Georgian Bay Islands National Park was born in 1929 at the Bay's southern end. Although it has swallowed up over fifty-nine islands in its short existence, by far the biggest and most popular is Beausoleil Island, a short paddle from the little town of Honey Harbour, Ontario.
To me, this place is the gateway to Ontario's north. Only 150 kilometres or so from Toronto, it is where the grassy St. Lawrence Lowland gives way to the barrenness of the Canadian Shield. The park itself is a microcosm of this: only twelve square kilometres in size, it has warm, sandy beaches at its southern extreme and, to its north, the Shield's exposed granite bedrock.
Beausoleil also has an interesting place in human history. Aboriginal tools and earthworks have been found on the island dating back centuries and, in 1615, the local Natives were first exposed to Europeans when Samuel de Champlain himself paddled through these parts while exploring the farthest reaches of what was then a very young New France. Since then, it has been in an island in flux, serving as a reserve for the Ojibwa people, a home for early French and English homesteaders and, just before it became a national park, the base for a highly destructive (and happily short-lived) logging operation.
The sky seems bigger here. Not exactly a prairie sky, mind you, but from camp on the shores of Beausoleil I have seen star constellations of breathtaking beauty and clarity, and from these same shores three years back a moonrise so crimson and clear it felt as though I could just reach out and push the glowing orb back down into the distant, shadowy fir trees.
But its not always this tranquil. One of the biggest threats to the park is its proximity to towns and cottages; and because those places are so close to the financial centre of Toronto, the inhabitants have, lets say, the means to purchase the largest, loudest, and most polluting watercraft ever invented by man.
And such humans are, unfortunately, not small in number. After school gets out in late June, Beausoleil can be besieged by teenagers, forcing park staff to do double duty to keep the kids contained and the park, well, a park -- and not Daytona Beach North.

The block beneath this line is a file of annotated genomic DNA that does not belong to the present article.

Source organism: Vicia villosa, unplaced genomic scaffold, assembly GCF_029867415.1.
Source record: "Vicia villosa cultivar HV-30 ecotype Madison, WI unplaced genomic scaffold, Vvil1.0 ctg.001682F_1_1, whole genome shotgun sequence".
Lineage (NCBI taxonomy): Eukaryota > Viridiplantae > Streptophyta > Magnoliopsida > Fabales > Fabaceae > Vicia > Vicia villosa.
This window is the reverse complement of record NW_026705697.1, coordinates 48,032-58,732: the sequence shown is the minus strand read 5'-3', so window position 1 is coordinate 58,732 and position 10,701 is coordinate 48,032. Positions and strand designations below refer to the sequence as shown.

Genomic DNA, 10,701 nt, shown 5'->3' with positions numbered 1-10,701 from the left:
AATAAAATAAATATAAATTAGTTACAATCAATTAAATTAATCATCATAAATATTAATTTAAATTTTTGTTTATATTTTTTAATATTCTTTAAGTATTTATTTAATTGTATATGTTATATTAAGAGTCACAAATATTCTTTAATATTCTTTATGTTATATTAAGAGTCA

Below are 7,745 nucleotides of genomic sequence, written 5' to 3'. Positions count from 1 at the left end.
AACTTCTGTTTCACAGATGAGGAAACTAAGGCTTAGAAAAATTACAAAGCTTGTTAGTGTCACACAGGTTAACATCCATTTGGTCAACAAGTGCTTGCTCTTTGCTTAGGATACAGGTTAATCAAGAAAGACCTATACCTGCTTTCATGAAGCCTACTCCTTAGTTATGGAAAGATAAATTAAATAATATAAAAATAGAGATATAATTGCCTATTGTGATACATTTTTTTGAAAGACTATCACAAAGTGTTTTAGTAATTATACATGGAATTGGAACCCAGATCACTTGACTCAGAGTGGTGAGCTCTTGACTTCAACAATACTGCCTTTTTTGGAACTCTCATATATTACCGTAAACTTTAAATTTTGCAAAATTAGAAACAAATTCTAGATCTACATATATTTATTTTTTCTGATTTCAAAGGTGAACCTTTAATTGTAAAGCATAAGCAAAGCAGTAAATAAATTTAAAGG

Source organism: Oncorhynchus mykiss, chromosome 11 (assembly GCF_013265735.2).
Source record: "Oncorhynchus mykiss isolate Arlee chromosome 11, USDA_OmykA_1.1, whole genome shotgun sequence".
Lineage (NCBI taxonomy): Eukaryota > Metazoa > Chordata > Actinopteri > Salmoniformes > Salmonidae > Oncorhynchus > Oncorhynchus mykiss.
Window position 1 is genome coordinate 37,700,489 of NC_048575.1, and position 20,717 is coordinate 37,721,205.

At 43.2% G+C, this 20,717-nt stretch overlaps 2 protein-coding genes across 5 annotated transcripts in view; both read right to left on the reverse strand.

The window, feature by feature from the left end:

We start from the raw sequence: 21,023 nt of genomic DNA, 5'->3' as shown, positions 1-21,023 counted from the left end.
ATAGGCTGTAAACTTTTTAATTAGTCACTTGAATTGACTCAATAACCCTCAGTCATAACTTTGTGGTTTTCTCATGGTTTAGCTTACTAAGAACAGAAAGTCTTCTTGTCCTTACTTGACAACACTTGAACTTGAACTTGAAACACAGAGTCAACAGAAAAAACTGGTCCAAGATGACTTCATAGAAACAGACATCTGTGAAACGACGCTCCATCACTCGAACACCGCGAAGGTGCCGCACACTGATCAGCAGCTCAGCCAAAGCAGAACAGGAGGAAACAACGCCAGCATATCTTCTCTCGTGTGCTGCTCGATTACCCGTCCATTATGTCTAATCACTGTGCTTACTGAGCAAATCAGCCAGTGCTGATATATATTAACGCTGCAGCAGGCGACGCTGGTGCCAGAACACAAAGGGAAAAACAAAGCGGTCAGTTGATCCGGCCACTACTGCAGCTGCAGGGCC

So if you're going to go, take my advice, go in June or September.
Our early-season trip to Beausoleil has become an annual tradition, one that we continued last weekend. When we go, there is an almost mechanical ritual that is followed. First, the boats are removed from the roof of the car and carefully placed side by side on the government dock at Honey Harbour. Sunscreen is applied. Then all the gear -- from sleeping bags to headlamps to plastic food containers -- is stashed in a methodical, time-honed fashion in the hatches. By then I'm usually too hungry to start paddling, so there is a crash trip to the (only) little store in town for a bit of binge eating. This time it was pop-tarts. Four pop-tarts. In seven minutes.
But the moment I shove off from the dock is the one I anticipate the most. Soon, the drone of life's daily pressures recedes into the background and its just you and the water, the fish that constantly hover and dart beneath the hull and, especially last weekend, the warmth of the late-spring sun on your face.
And on the shore at night, it's always that same brilliant sky, the same radiant moon and, just as you are about to drift off to sleep in the tent after a long day's paddle, the same distant, plaintive call of the loon.
Welcome to the Bay.
For more on Georgian Bay Islands National Park, click here.